Dietary Protein Intake, Breast Feeding and Growth in Human Milk Fed Preterm Infants
McPhee, Andrew J
Morris, Scott A
Gibson, Robert Alan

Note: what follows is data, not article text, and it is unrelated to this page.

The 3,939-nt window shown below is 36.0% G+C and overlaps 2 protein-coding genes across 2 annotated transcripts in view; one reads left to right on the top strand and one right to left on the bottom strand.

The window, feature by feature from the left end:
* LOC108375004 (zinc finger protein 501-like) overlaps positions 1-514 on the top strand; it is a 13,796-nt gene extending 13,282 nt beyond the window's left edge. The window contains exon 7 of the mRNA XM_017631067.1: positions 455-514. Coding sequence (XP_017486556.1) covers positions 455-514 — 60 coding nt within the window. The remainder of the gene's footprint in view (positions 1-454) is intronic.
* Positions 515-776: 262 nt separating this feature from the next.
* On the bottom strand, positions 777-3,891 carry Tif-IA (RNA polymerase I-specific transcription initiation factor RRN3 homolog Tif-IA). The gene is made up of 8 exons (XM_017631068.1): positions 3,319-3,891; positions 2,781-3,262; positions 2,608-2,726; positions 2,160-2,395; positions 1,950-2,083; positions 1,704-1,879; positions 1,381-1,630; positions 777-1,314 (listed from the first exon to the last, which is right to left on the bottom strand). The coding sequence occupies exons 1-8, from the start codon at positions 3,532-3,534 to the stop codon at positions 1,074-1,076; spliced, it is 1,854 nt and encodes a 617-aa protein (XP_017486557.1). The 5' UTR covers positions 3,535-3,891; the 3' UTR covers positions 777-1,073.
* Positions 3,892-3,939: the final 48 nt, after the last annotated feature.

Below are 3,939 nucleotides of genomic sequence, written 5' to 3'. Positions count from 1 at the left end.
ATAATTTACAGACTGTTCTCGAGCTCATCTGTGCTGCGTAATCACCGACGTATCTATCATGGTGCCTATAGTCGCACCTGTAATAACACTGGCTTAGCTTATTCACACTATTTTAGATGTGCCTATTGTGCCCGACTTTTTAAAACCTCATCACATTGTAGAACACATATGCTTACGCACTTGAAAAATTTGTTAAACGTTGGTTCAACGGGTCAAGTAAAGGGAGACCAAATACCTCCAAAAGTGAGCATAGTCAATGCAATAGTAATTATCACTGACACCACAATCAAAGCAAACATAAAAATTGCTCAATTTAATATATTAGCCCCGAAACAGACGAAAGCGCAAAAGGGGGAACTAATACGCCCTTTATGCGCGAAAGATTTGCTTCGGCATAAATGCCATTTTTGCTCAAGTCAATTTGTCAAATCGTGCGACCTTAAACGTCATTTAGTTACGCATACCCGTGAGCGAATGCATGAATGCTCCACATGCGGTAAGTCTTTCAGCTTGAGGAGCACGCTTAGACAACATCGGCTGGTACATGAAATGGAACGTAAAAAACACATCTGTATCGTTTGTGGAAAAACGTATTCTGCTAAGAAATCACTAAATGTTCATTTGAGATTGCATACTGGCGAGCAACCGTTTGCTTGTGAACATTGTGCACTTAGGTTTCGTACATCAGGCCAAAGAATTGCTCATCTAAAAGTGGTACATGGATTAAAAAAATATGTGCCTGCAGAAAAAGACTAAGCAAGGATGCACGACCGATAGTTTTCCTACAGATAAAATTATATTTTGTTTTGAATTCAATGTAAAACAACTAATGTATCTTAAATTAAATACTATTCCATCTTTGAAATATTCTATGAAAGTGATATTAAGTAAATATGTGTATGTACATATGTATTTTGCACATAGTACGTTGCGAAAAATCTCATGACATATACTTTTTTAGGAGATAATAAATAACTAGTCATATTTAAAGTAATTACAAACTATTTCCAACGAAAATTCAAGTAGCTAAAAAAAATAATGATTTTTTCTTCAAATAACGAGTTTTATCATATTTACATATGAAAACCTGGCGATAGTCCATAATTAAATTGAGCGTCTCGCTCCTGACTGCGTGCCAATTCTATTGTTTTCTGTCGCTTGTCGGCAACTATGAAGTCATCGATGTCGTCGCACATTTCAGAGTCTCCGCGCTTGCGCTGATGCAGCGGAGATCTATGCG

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Protein intakes of preterm infants are frequently below recommendations, but few studies report accurate intakes due to the difficulty of analysing human milk clinically. This observational analysis from a randomised trial of infants born <31 weeks’ gestation, investigating two levels of protein fortification, reports protein intakes compared with requirements and determines the association of direct breastfeeding on growth. Ninety-two infants (median gestational age 28 weeks, Interquartile range (IQR) 26–29; mean birth weight 1040 g, SD 300 g) were studied. Infants born weighing <1000 g were underfed protein compared with recommendations (median (IQR) intake of 3.0 (2.0–3.7) g/kg/day in week 2 versus recommendation of 4–4.5 g/kg/day), while those born weighing ≥1000 g met recommended protein intakes after the first week of life (median (IQR) intake of 3.7 (3.0–4.0) g/kg/day in week 2 versus recommendation of 3.5–4.5 g/kg/day). A moderate, negative correlation between the mean number of breast feeds and change in rate of weight gain (r = −0.37, p = 0.001) was found. Protein intakes of infants <1000 g did not meet recommendations and all infants were underfed protein and energy in the first week of life. Current protein fortification is inadequate for infants born <1000 g. Exploratory analysis showed faltering rate weight gain associated with increasing number of breast feeds and these results warrant confirmation
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